I’m sure someone who spends far more time analyzing government policies around the world is going to correct my logic here, but Jefferson Morley’s World Opinion Roundup kicked off a train of thought.
Morley reports on reactions to Egyptian president Mubarak’s statements regarding the Shiites’ ultimate loyalties (to Iran, according to Mubarak), and his fears that an Iraq civil war would engulf the entire region:
Harsh reaction to remarks made by Egyptian president Hosni Mubarak about Iran’s influence this weekend shows that the conflict between Shiites and Sunnis reverberates well beyond Iraq.
An Iraqi civil war, warns one Saudi analyst in a front page story in the Khaleej Times, also based in Dubai, “would have the gravest implications for the entire region, especially Saudi Arabia, which shares its longest international borders with Iraq.”
“Saudi Arabia should to try to avert Iraq’s fragmentation by lobbying against any premature withdrawal of U.S. forces and by pressing Iran to stop meddling,” said Nawaf Obaid of the U.S.-based Center for Strategic and International Studies.
Ah. In light of the recent articles about US intentions toward Iran (my posts here and here), a lightbulb went on for me when I read these last two paragraphs.
The US administration has consistently downplayed reports that Iraq is devolving into civil war, but they’d have to be idiots (no trolls, please!) to think that the country isn’t splitting along sectarian lines. If the Roundup paints an accurate picture, Polimom wonders whether our apparent unseemly haste to threaten Iran might not be directly related?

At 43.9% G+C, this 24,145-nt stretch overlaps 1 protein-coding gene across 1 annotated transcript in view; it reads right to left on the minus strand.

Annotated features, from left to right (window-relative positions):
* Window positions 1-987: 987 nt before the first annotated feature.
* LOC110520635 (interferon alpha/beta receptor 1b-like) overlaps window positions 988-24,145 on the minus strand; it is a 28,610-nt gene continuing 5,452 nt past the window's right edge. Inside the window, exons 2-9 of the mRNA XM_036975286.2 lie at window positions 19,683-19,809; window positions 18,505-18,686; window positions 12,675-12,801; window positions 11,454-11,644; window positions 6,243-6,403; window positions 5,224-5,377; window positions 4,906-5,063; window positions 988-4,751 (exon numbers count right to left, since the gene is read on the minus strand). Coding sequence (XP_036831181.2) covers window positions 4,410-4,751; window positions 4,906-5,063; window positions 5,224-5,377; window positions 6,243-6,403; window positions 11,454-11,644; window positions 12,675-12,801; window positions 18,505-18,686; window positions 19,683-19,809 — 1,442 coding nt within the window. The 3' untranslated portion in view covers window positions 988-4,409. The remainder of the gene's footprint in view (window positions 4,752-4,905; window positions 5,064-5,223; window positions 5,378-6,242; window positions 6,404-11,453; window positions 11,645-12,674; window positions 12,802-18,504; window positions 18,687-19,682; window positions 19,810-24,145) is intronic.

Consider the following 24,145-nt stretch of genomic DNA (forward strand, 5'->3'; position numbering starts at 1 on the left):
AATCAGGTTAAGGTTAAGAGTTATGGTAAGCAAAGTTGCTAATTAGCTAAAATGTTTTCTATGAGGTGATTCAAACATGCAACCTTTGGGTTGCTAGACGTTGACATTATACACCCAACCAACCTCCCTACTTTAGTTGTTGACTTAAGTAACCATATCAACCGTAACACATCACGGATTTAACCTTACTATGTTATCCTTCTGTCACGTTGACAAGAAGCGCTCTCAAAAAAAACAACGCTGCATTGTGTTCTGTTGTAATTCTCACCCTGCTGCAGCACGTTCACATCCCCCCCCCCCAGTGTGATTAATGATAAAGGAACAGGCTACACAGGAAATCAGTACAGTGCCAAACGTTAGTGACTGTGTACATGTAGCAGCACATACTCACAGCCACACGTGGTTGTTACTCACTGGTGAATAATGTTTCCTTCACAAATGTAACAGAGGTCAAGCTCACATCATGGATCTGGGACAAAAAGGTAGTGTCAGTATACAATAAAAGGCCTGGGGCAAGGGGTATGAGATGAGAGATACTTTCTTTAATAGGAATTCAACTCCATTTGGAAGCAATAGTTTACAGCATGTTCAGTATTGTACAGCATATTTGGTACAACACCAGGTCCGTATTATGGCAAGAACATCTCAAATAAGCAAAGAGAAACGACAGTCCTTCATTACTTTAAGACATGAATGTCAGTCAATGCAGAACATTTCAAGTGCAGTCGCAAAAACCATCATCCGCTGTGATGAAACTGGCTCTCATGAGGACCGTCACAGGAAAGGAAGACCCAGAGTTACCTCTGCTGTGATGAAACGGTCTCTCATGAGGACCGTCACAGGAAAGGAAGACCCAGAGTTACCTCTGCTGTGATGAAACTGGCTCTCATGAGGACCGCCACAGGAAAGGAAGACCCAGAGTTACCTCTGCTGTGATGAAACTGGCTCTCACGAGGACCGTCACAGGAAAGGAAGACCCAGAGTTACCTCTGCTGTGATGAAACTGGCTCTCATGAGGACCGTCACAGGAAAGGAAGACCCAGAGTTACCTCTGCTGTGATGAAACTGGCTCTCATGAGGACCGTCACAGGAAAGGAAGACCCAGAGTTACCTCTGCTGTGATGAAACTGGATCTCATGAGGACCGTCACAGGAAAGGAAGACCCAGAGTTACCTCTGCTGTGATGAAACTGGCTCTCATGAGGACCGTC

US support for the Saudi rulers is no secret, and Polimom suspects that any potential threat to them would necessitate action by Bush. However, Bush is not likely to take a direct approach in protecting the House of Saud. Furthermore, if the entire region would follow Iraq into civil war, our oil supplies from that region would cease.
If Iran is the holder of Shiite loyalty, then taking out Iran makes much more sense, strategically, if it could be realistically accomplished. (Note: I’m just theorizing, not attacking or defending…)
On the other hand… If Mubarak is correct (again, if), then the mere threat of aggression against Iran could radically escalate the situation in Iraq.
Some have speculated that White House planners are deliberately allowing plans for attacking Iran to “leak” into the press in hopes of intimidating Ahmadinejad. For that to be correct, then one has to conclude that the White House either a) disagrees with Mubarak, and instead thinks Iran hasn’t nearly that much influence with Shiites in Iraq, b) thinks there is some advantage to a civil war in the Middle East, or c) has no clue what it’s doing.
Frankly, all of this feels pretty Machiavellian to me, but I needed to clear these thoughts out so I could function again.